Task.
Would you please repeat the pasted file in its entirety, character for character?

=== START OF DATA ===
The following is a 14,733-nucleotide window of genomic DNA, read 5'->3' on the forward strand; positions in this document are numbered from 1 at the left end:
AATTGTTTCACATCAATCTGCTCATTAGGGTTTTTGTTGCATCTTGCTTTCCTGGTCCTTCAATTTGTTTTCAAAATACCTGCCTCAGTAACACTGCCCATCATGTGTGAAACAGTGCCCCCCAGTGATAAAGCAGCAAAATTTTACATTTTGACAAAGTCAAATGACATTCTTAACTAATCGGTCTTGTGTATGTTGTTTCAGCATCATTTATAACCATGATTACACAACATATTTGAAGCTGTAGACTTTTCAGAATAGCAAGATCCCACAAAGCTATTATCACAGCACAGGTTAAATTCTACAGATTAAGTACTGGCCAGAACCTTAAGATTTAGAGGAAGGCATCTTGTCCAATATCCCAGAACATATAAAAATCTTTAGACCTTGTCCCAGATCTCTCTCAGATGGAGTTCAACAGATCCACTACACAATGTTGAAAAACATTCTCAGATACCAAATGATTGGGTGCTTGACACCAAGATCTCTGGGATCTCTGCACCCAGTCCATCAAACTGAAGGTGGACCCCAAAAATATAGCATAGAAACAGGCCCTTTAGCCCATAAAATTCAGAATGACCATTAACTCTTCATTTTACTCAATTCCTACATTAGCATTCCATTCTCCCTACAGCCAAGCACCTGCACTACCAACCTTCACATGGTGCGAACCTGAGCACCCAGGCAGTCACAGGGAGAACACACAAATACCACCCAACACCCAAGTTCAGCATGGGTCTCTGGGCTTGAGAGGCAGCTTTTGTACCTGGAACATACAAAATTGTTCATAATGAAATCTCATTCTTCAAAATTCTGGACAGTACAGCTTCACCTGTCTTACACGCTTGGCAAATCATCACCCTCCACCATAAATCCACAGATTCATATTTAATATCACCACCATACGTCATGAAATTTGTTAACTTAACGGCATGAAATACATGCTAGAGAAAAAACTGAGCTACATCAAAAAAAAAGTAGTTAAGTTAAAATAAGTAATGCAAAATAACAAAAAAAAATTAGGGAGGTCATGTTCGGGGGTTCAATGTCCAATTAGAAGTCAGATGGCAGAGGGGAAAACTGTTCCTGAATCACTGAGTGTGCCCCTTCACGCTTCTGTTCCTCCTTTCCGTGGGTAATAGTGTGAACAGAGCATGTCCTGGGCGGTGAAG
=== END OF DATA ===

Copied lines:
The following is a 14,733-nucleotide window of genomic DNA, read 5'->3' on the forward strand; positions in this document are numbered from 1 at the left end:
AATTGTTTCACATCAATCTGCTCATTAGGGTTTTTGTTGCATCTTGCTTTCCTGGTCCTTCAATTTGTTTTCAAAATACCTGCCTCAGTAACACTGCCCATCATGTGTGAAACAGTGCCCCCCAGTGATAAAGCAGCAAAATTTTACATTTTGACAAAGTCAAATGACATTCTTAACTAATCGGTCTTGTGTATGTTGTTTCAGCATCATTTATAACCATGATTACACAACATATTTGAAGCTGTAGACTTTTCAGAATAGCAAGATCCCACAAAGCTATTATCACAGCACAGGTTAAATTCTACAGATTAAGTACTGGCCAGAACCTTAAGATTTAGAGGAAGGCATCTTGTCCAATATCCCAGAACATATAAAAATCTTTAGACCTTGTCCCAGATCTCTCTCAGATGGAGTTCAACAGATCCACTACACAATGTTGAAAAACATTCTCAGATACCAAATGATTGGGTGCTTGACACCAAGATCTCTGGGATCTCTGCACCCAGTCCATCAAACTGAAGGTGGACCCCAAAAATATAGCATAGAAACAGGCCCTTTAGCCCATAAAATTCAGAATGACCATTAACTCTTCATTTTACTCAATTCCTACATTAGCATTCCATTCTCCCTACAGCCAAGCACCTGCACTACCAACCTTCACATGGTGCGAACCTGAGCACCCAGGCAGTCACAGGGAGAACACACAAATACCACCCAACACCCAAGTTCAGCATGGGTCTCTGGGCTTGAGAGGCAGCTTTTGTACCTGGAACATACAAAATTGTTCATAATGAAATCTCATTCTTCAAAATTCTGGACAGTACAGCTTCACCTGTCTTACACGCTTGGCAAATCATCACCCTCCACCATAAATCCACAGATTCATATTTAATATCACCACCATACGTCATGAAATTTGTTAACTTAACGGCATGAAATACATGCTAGAGAAAAAACTGAGCTACATCAAAAAAAAAGTAGTTAAGTTAAAATAAGTAATGCAAAATAACAAAAAAAAATTAGGGAGGTCATGTTCGGGGGTTCAATGTCCAATTAGAAGTCAGATGGCAGAGGGGAAAACTGTTCCTGAATCACTGAGTGTGCCCCTTCACGCTTCTGTTCCTCCTTTCCGTGGGTAATAGTGTGAACAGAGCATGTCCTGGGCGGTGAAG